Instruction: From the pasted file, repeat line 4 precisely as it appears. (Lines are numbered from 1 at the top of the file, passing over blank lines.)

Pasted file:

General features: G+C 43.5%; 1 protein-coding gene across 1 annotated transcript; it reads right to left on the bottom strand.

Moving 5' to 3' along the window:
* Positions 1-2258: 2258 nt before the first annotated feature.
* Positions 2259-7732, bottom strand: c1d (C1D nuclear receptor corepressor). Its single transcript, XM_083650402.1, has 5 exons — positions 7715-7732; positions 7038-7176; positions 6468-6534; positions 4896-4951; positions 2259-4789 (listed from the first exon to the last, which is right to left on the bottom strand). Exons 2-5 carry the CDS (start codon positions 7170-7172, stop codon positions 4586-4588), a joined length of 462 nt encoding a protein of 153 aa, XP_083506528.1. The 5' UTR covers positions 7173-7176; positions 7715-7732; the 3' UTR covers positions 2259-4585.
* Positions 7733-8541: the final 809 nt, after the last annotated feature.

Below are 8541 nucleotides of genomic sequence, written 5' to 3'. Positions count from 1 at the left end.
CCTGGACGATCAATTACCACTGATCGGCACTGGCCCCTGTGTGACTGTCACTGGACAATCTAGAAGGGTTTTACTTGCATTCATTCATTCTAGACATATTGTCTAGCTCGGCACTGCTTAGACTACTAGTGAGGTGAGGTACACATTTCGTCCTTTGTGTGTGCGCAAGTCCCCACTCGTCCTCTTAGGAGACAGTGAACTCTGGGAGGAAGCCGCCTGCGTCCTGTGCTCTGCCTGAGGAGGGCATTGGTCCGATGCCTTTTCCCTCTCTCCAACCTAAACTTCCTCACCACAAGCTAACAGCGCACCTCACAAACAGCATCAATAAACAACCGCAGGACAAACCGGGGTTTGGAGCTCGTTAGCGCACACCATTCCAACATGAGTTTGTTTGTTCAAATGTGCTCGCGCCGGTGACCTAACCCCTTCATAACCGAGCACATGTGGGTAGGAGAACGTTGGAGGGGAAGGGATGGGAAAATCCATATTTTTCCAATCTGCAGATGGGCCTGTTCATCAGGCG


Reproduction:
* Positions 2259-7732, bottom strand: c1d (C1D nuclear receptor corepressor). Its single transcript, XM_083650402.1, has 5 exons — positions 7715-7732; positions 7038-7176; positions 6468-6534; positions 4896-4951; positions 2259-4789 (listed from the first exon to the last, which is right to left on the bottom strand). Exons 2-5 carry the CDS (start codon positions 7170-7172, stop codon positions 4586-4588), a joined length of 462 nt encoding a protein of 153 aa, XP_083506528.1. The 5' UTR covers positions 7173-7176; positions 7715-7732; the 3' UTR covers positions 2259-4585.